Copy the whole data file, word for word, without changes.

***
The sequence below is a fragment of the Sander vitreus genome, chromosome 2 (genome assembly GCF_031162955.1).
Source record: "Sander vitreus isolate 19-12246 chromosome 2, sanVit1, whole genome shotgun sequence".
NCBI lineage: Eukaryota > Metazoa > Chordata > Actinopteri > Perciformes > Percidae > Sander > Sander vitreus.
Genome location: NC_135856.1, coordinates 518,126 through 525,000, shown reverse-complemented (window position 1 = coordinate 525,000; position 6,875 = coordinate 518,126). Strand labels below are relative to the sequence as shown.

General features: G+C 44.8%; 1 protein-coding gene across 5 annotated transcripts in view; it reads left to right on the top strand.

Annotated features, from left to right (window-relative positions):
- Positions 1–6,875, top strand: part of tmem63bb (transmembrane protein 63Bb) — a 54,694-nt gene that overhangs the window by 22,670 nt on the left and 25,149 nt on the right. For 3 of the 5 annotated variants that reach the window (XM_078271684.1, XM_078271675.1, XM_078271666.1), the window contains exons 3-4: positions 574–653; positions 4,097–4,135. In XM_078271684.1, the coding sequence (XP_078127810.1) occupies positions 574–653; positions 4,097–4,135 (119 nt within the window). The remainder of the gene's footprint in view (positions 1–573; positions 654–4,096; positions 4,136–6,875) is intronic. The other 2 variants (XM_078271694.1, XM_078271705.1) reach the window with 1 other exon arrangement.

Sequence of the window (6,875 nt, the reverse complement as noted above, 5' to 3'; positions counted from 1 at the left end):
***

The sequence below is a fragment of the Sander vitreus genome, chromosome 2 (genome assembly GCF_031162955.1).
Source record: "Sander vitreus isolate 19-12246 chromosome 2, sanVit1, whole genome shotgun sequence".
NCBI lineage: Eukaryota > Metazoa > Chordata > Actinopteri > Perciformes > Percidae > Sander > Sander vitreus.
Genome location: NC_135856.1, coordinates 518,126 through 525,000, shown reverse-complemented (window position 1 = coordinate 525,000; position 6,875 = coordinate 518,126). Strand labels below are relative to the sequence as shown.

General features: G+C 44.8%; 1 protein-coding gene across 5 annotated transcripts in view; it reads left to right on the top strand.

Annotated features, from left to right (window-relative positions):
- Positions 1–6,875, top strand: part of tmem63bb (transmembrane protein 63Bb) — a 54,694-nt gene that overhangs the window by 22,670 nt on the left and 25,149 nt on the right. For 3 of the 5 annotated variants that reach the window (XM_078271684.1, XM_078271675.1, XM_078271666.1), the window contains exons 3-4: positions 574–653; positions 4,097–4,135. In XM_078271684.1, the coding sequence (XP_078127810.1) occupies positions 574–653; positions 4,097–4,135 (119 nt within the window). The remainder of the gene's footprint in view (positions 1–573; positions 654–4,096; positions 4,136–6,875) is intronic. The other 2 variants (XM_078271694.1, XM_078271705.1) reach the window with 1 other exon arrangement.

Sequence of the window (6,875 nt, the reverse complement as noted above, 5' to 3'; positions counted from 1 at the left end):